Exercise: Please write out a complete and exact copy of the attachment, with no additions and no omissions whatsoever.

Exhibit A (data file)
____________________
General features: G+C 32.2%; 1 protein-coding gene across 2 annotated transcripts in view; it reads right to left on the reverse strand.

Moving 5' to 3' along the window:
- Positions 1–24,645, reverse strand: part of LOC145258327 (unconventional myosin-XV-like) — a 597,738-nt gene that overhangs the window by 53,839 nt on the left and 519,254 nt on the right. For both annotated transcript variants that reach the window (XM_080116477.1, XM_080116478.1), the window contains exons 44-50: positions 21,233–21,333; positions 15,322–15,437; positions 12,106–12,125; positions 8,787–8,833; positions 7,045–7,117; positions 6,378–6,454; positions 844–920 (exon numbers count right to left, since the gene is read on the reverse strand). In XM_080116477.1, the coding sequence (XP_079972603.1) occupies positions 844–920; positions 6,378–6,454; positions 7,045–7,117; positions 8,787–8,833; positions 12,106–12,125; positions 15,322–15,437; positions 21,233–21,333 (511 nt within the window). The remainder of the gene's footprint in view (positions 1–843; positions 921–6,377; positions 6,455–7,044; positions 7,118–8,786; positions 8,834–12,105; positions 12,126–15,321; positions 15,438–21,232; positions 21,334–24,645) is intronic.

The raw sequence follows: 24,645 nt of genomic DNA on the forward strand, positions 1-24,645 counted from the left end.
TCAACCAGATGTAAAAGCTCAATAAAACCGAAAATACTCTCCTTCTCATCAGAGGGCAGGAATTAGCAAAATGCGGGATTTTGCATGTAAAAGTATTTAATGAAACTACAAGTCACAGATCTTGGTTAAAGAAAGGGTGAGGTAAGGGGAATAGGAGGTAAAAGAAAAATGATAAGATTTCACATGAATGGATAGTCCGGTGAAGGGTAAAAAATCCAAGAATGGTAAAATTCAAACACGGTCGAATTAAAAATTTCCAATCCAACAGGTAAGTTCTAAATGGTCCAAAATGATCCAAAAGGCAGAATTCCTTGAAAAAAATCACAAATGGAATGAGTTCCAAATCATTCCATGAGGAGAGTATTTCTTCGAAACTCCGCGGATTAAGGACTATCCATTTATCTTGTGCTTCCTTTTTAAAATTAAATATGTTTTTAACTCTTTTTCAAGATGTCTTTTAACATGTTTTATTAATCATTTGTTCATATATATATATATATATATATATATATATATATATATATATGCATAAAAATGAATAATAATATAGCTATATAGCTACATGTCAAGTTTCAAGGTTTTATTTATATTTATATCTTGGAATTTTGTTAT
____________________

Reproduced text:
General features: G+C 32.2%; 1 protein-coding gene across 2 annotated transcripts in view; it reads right to left on the reverse strand.

Moving 5' to 3' along the window:
- Positions 1–24,645, reverse strand: part of LOC145258327 (unconventional myosin-XV-like) — a 597,738-nt gene that overhangs the window by 53,839 nt on the left and 519,254 nt on the right. For both annotated transcript variants that reach the window (XM_080116477.1, XM_080116478.1), the window contains exons 44-50: positions 21,233–21,333; positions 15,322–15,437; positions 12,106–12,125; positions 8,787–8,833; positions 7,045–7,117; positions 6,378–6,454; positions 844–920 (exon numbers count right to left, since the gene is read on the reverse strand). In XM_080116477.1, the coding sequence (XP_079972603.1) occupies positions 844–920; positions 6,378–6,454; positions 7,045–7,117; positions 8,787–8,833; positions 12,106–12,125; positions 15,322–15,437; positions 21,233–21,333 (511 nt within the window). The remainder of the gene's footprint in view (positions 1–843; positions 921–6,377; positions 6,455–7,044; positions 7,118–8,786; positions 8,834–12,105; positions 12,126–15,321; positions 15,438–21,232; positions 21,334–24,645) is intronic.

The raw sequence follows: 24,645 nt of genomic DNA on the forward strand, positions 1-24,645 counted from the left end.
TCAACCAGATGTAAAAGCTCAATAAAACCGAAAATACTCTCCTTCTCATCAGAGGGCAGGAATTAGCAAAATGCGGGATTTTGCATGTAAAAGTATTTAATGAAACTACAAGTCACAGATCTTGGTTAAAGAAAGGGTGAGGTAAGGGGAATAGGAGGTAAAAGAAAAATGATAAGATTTCACATGAATGGATAGTCCGGTGAAGGGTAAAAAATCCAAGAATGGTAAAATTCAAACACGGTCGAATTAAAAATTTCCAATCCAACAGGTAAGTTCTAAATGGTCCAAAATGATCCAAAAGGCAGAATTCCTTGAAAAAAATCACAAATGGAATGAGTTCCAAATCATTCCATGAGGAGAGTATTTCTTCGAAACTCCGCGGATTAAGGACTATCCATTTATCTTGTGCTTCCTTTTTAAAATTAAATATGTTTTTAACTCTTTTTCAAGATGTCTTTTAACATGTTTTATTAATCATTTGTTCATATATATATATATATATATATATATATATATATATATATATGCATAAAAATGAATAATAATATAGCTATATAGCTACATGTCAAGTTTCAAGGTTTTATTTATATTTATATCTTGGAATTTTGTTAT